In early 2013, Rep. Lamar Smith (R-TX), chairman of the House Judiciary Committee, and Sen. Charles Grassley (R-IA), ranking member of the Senate Judiciary Committee announced the introduction of the Lawsuit Abuse Reduction Act (LARA), which if enacted, would amend Rule 11(c) of the Federal Rules of Civil Procedure by basically making sanctions mandatory for violations of Rule 11(b) certifications. In addition, the amendment would mandate that any sanctions compensate the reasonable expenses of the opposing side and also permit additional monetary and non-monetary sanctions as appropriate. Specifically, the legislation:
- Reinstates the requirement that if there is a violation of Rule 11, there are sanctions (Rule 11 of the Federal Rules of Civil Procedure was originally intended to deter frivolous lawsuits by sanctioning the offending party).
- Requires that judges impose monetary sanctions against lawyers who file frivolous lawsuits. Those monetary sanctions will include the attorney's fees and costs incurred by the victim of the frivolous lawsuit.
- Reverses the 1993 amendments to Rule 11 that allow parties and their attorneys to avoid sanctions for making frivolous claims by withdrawing them within 21 days after a motion for sanctions has been served.
How Does This Law Affect Victims?
While the law is purportedly intended to impact all litigants, it will affect injured victims much more than corporations and insurance companies, which can afford monetary sanctions if ordered. Injured victims, on the other hand, will suffer undue burden if they are risking sanctions by simply filing a complaint or tendering discovery to the defendants. In asbestos cases, for example, a mesothelioma plaintiff's claims often rely on information obtained from the defendants during the discovery process.
A growing trend in asbestos litigation, as well as well as other matters involving exposure to chemicals and other carcinogens, is for the defendants to refuse to participate in discovery; instead proclaiming that they are being harassed by the plaintiffs. LARA, if passed, is going to be used as a sword by big companies to avoid their obligation to produce information to which plaintiffs are entitled. A person dying from mesothelioma is already suffering from tremendous hardship as a result of a disease, which is painful, costly to treat and universally fatal. LARA further burdens the victim by increasing their costs and risks of litigation, which is contrary to the letter or spirit of the United States Constitution.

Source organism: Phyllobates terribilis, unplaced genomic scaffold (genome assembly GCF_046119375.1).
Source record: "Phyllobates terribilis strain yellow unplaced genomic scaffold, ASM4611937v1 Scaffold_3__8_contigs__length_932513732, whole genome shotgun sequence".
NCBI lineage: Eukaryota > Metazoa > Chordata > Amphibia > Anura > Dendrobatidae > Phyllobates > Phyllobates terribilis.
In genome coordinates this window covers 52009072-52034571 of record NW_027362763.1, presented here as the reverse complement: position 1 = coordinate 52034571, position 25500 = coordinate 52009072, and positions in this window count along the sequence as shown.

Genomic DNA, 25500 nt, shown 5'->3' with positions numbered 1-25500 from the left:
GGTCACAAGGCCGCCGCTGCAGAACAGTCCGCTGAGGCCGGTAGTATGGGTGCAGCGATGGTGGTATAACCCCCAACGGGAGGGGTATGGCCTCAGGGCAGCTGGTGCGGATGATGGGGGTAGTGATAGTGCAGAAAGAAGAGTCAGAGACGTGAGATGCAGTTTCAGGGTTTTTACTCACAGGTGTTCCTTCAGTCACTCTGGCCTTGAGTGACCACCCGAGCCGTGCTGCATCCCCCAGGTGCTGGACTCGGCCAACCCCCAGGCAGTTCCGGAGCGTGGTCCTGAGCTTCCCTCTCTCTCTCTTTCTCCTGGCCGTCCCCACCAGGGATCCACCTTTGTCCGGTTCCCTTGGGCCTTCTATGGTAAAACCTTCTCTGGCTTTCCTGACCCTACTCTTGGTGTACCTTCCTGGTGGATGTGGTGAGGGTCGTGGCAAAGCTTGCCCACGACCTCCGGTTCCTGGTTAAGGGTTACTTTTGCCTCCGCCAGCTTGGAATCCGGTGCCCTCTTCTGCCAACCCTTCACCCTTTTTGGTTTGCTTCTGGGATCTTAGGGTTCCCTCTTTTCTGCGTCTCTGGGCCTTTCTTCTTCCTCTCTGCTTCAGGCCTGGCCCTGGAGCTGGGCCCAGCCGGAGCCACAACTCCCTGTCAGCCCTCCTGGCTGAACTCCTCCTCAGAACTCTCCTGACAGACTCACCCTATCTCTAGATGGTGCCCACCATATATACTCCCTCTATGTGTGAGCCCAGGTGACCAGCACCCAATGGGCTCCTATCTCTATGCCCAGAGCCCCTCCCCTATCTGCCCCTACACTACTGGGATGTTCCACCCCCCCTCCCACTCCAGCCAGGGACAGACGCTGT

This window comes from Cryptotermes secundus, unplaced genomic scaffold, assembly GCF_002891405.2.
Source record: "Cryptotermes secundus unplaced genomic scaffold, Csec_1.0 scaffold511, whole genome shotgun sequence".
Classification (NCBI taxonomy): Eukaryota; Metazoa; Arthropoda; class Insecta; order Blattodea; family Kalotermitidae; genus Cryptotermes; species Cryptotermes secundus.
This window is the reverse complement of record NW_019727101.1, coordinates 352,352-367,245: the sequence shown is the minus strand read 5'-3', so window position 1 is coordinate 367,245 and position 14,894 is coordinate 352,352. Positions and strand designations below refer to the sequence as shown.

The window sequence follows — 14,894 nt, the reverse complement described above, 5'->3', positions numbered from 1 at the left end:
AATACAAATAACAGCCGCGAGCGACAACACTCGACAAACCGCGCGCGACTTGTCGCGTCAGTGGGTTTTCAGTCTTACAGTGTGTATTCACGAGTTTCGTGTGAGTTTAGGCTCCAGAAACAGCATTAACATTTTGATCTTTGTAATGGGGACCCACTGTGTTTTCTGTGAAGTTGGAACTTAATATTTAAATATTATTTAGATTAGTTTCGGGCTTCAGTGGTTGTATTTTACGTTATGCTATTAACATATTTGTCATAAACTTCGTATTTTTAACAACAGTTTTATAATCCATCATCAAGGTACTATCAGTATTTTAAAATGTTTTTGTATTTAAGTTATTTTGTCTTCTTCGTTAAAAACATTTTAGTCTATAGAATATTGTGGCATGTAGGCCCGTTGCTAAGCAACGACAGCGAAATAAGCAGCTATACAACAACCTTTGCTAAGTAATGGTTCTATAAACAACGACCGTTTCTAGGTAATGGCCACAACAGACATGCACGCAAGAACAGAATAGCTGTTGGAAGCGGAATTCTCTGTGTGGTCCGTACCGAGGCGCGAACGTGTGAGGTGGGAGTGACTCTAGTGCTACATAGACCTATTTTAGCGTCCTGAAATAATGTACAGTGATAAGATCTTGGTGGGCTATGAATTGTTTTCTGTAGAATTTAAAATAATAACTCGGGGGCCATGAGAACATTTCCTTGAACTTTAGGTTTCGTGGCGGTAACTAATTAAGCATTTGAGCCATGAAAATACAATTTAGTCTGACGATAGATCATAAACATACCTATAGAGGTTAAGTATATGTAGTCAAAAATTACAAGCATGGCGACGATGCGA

On November 13, 2013, the United States House of Representatives passed LARA by a vote of 228-195. However, the low pass margin will likely discourage the United States Senate from taking any action on this Bill. Furthermore, it appears that President Obama will veto LARA if passed by the Senate. However, the battle is not over. Proponents of LARA will continue to pursue this or similar legislation until their constituents make it clear they do not want it.
What You Can Do To Help Asbestos Victims
Furthermore, while LARA only would amend the Federal Rules of Civil Procedure, its passage would encourage states to attempt to enact similar legislation. Thus, I encourage everyone to contact their representatives in the House and the Senate to let them know that they oppose any bill which limits access to the courts and makes it more expensive to recover for injuries suffered by the negligence and/or intentional conduct of others. Contact us if you have any questions or concerns about asbestos exposure